The Best of Sherlock Holmes
How do you choose the best Sherlock Holmes gift? There are hundreds of books, movies, and other Sherlockian items to pick from. Below are recommended presents for new fans, and a separate section for long-time Sherlockians that highlights top items produced in 2012.
|Category||# of Items|
|The Best Book of Sherlock Holmes Stories||1|
|More Stories of Sherlock Holmes||2|
|More by Conan Doyle||1|
|Books About Holmes & Conan Doyle||4|
|Free Bonus Items|
|Category||# of Items|
|New Holmes Fiction||5|
|New Holmes DVDs, Movies, and Related||5|
|New Books About Holmes & Conan Doyle||5|
For someone new to the Sherlock Holmes stories, the best place to start is by reading The Adventures of Sherlock Holmes followed by The Memoirs of Sherlock Holmes. These collections include the seven best Holmes short stories.
Sir Arthur Conan Doyle wrote 60 Holmes tales. These are available in at least 10 different complete collections, plus many other copies of individual books. Because most of the Holmes stories are out of copyright, there are numerous cheap, shoddy, or indifferent versions of the stories. However, there are a number of good-quality editions. Each has strengths and weaknesses. I've listed the ones that are the best for a new Holmes fan.
Best complete collection (all 60 stories)
Best choice under $30 (24 stories, including 7 of the top 10 stories overall)
Best choice under $15 (12 stories, including 4 of the top 10 stories overall)
A classy and classic gift for anyone interested in Sherlock Holmes. The complete set includes all 60 original stories, accompanied by hundreds of illustrations and a wealth of notes by Klinger that explain the Victorian world and delve into the nuances of the tales. It consists of three large (10.4 x 9 inches) and heavy hardcover books.
Slipcased Version of The New Annotated Sherlock Holmes Best Complete Collection
The Complete Short Stories (2 Vol. Set) ($95.00 SRP; Amazon US listing $59.85)
The Novels ($59.95 SRP; Amazon US listing $36.74)
The slipcased versions come with a handsome slipcase to display and protect the book when you're not reading it. It's best to start with the Short Story collection. You can also buy each volume separately without slipcases (see below), and these have exactly the same content as the slipcased versions.
If your budget is limited, I suggest getting just Volume 1 of the New Annotated Sherlock Holmes (details above). It contains all 24 stories from The Adventures and The Memoirs, including the top seven Holmes tales, and is unquestionably your best introduction to Sherlock Holmes. You can always get the other books later. But if you want a gift under $15 or need a smaller, more convenient book, see the Oxford Sherlock Holmes below.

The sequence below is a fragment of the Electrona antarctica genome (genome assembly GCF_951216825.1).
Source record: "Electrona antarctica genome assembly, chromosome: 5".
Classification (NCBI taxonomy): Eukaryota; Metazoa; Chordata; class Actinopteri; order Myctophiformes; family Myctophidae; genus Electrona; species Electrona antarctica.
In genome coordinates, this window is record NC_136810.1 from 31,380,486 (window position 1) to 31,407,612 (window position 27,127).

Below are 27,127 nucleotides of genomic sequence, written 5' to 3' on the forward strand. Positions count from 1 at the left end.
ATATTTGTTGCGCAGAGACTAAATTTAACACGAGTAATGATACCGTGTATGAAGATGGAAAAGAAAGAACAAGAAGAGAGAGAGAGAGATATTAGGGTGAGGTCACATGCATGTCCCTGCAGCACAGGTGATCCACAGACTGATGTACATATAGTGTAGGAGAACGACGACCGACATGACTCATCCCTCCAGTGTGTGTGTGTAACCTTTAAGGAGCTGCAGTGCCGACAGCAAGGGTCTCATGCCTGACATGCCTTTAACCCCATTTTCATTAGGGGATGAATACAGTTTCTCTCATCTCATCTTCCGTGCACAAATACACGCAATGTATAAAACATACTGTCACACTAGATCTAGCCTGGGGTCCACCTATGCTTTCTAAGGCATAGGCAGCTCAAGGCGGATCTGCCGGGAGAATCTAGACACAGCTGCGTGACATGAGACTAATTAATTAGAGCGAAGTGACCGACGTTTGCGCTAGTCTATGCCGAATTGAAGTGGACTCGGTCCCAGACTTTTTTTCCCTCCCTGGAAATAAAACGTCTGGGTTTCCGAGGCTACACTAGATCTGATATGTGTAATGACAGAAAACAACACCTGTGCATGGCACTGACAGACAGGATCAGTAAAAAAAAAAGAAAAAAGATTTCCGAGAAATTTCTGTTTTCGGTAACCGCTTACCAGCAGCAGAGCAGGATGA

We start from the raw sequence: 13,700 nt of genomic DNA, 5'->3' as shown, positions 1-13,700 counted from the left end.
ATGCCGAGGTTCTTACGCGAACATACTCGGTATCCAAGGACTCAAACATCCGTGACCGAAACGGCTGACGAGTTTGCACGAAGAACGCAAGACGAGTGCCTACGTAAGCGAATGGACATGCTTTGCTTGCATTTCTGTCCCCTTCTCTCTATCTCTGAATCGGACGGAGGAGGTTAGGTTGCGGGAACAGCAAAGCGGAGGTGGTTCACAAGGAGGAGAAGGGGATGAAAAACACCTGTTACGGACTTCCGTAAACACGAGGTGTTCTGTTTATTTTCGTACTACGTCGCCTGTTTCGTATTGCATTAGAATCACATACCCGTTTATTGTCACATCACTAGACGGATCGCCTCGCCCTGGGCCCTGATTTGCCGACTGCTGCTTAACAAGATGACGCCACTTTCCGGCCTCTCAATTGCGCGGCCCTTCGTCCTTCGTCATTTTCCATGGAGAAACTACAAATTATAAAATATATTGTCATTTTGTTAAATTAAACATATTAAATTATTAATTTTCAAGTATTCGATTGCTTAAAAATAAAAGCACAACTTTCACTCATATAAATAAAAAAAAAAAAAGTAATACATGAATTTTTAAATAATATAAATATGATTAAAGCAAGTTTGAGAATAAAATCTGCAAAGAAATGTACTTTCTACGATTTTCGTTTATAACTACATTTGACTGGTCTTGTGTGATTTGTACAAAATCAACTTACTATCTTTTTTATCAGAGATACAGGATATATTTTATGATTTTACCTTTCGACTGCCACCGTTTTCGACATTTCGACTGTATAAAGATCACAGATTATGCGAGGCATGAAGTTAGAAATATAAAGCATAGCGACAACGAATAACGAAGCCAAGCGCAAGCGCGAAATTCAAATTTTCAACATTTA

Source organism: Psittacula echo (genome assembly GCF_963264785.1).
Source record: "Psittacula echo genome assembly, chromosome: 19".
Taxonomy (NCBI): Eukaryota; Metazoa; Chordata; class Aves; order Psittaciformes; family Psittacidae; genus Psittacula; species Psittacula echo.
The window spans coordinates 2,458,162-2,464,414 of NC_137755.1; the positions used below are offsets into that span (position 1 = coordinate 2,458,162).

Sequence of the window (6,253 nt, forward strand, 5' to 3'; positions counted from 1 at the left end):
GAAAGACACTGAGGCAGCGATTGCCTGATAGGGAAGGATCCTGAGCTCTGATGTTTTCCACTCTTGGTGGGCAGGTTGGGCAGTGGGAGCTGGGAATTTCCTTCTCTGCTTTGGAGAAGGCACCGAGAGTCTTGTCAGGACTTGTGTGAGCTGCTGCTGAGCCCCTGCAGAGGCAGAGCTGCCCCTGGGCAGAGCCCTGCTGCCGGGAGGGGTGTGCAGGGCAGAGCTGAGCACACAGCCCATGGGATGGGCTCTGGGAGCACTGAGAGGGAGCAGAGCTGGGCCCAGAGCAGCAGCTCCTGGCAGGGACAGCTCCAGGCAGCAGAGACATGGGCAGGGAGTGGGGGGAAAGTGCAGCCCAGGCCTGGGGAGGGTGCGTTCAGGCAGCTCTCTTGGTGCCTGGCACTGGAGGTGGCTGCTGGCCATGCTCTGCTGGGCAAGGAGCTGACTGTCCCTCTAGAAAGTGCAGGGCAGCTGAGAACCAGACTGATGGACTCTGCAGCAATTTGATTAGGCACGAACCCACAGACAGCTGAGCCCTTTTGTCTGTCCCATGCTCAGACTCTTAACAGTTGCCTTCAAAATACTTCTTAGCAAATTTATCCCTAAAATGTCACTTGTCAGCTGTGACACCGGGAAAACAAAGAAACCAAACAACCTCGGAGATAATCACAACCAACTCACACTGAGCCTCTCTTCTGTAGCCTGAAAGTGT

You can also buy the other two New Annotated volumes separately:
The Short Stories, Volume 2 (non-slipcased edition) ($39.95 SRP; Amazon US listing $38.39)
The Novels, Volume 3 (non-slipcased edition) ($39.95 SRP; Amazon US listing $38.39)
Oxford paperback edition ($12.95 SRP; Amazon US listing $10.45) Best Choice under $15
Some people may prefer a paperback volume that's less expensive and easier to carry and hold. I recommend the Oxford Sherlock Holmes series and, for a new Holmes fan, the first collection (The Adventures) in particular. It provides a high-quality text and scholarly annotations that don't interfere with reading the story. This is the best paperback choice for a new fan, with fine background information by Conan Doyle expert Richard Lancelyn Green. The Amazon listing makes it sound like it includes all 9 volumes in the series, but this is just the first book. It contains 12 stories, including 4 of the top 10 stories overall. Unfortunately there are no illustrations. However, for a single book this is the best Holmes gift bargain for a new fan.
There are more than a thousand Holmes or Holmes-related stories by other authors. Some of these "pastiches" are very good, but unfortunately many of them are marginal. Opinions of them diverge wildly, so I've just listed two (plus a bonus) that have been around for 30+ years and are especially notable.